Line of Junction Notice
Information & Frequently Asked Questions
If you are planning an extension, particularly a side extension, you will need to consider issuing a Line of Junction notice to your neighbour. The Line of Junction is an imaginary line dividing the lands of two Adjoining Owners. Unlike a boundary line, the Line of Junction also extends upwards.
If you are building a new wall up to the legal boundary line but on your own land you will need to serve a Line of Junction Notice under section 1 of the Party Wall Act etc 1996. To avoid serving notice, you could keep the wall back slightly but it may be in your interest to serve notice if you will need access to your neighbour’s land to build the wall.
This section of the Party Wall Act (PWA) only applies where lands of different owners adjoin and:
- are not currently built on at the line of junction; or
- are built on at the line of junction only to the extent of a boundary wall (not being a party fence, wall or the external wall of a building), and either owner is about to build on any part of the line of junction.
Note: a timber or non-masonry form of fence built over the legal boundary line is not considered as being built upon under the Party Wall Act. The land separating neighbours is considered built upon if there is a shared garden wall (referred to as a party fence wall under PWA or if the neighbour’s building structure is built up to or over the line of junction.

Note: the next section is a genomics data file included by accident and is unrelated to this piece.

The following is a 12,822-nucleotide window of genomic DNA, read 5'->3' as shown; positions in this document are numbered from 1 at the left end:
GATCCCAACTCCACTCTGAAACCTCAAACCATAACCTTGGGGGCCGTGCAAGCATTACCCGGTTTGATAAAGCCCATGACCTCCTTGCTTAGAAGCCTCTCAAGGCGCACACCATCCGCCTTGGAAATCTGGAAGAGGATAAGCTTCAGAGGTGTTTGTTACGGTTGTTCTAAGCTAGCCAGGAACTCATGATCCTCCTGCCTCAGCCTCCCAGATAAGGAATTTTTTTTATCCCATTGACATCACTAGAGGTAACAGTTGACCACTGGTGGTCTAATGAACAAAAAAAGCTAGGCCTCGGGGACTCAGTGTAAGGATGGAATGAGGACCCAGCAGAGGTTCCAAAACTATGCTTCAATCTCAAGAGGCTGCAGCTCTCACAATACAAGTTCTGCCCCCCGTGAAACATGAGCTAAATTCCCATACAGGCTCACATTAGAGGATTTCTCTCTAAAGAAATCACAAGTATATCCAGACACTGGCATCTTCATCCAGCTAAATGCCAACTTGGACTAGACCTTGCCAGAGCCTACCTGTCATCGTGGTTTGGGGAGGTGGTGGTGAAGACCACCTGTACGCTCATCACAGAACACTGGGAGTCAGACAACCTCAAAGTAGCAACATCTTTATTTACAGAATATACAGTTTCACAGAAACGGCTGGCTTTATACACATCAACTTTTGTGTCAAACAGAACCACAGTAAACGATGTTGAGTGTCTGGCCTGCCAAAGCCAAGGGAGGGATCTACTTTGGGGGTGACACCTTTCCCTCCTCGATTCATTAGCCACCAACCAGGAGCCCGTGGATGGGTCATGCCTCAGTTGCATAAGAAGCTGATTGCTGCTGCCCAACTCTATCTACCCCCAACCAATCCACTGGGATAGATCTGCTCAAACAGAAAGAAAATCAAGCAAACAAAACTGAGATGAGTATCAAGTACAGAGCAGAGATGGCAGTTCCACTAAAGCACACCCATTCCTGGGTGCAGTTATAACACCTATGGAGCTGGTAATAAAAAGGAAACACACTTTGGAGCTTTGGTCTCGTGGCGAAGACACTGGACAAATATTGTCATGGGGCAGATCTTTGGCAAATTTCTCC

In our opinion, building up to the line of junction practically constitutes building a new wall within 0-10 mm of the legal boundary line and you as the building owner will have rights of access onto your neighbour’s land under the Party Wall Act to build their wall. However, if you intend to build half an inch or even greater than you would lose that right of access unless you negotiate an agreement with the neighbour.
The notice must be served by the homeowner (Building Owner) wishing to build the wall to the Adjoining Owner, at least one month before they intend the building work to start, with detailed descriptions of the planned works and accompanied drawings.
- It must be addressed to the Adjoining Owner/s as listed in the land registry or Companies House records in the case of a UK listed company
- It must state the name and address of the Adjoining Owner/s as listed in the land registry or Companies House records in the case of a UK listed company
- It must state the intent to build a new wall as a party wall astride the boundary or confirm intent to build the new wall just up to the line of junction
- It must describe the new wall that the building owner intends to build – for example height, length, materials etc. The Building Owner might also wish to add further information for the neighbour’s benefit – for example ‘forming part of a single storey extension’ or include drawings
- The date of commencement of the planned works
Once the notice has been served the Adjoining Owner should serve a counter notice indicating their dissent within fourteen days, if they feel strongly about proposals for building the new wall as put forward by the Building Owner. The counter notice may stipulate any amendments to the proposed works such as that the wall should be built on half of the land of each owner or that the wall is to be built to a different height or material.
Note: as the Building Owner, you can start to build your wall after fourteen days following the service of notice without any consent from your neighbour, provided you build the wall at your own expense and entirely on your own land and have made your intention clear to build the new wall in this way when serving your notice.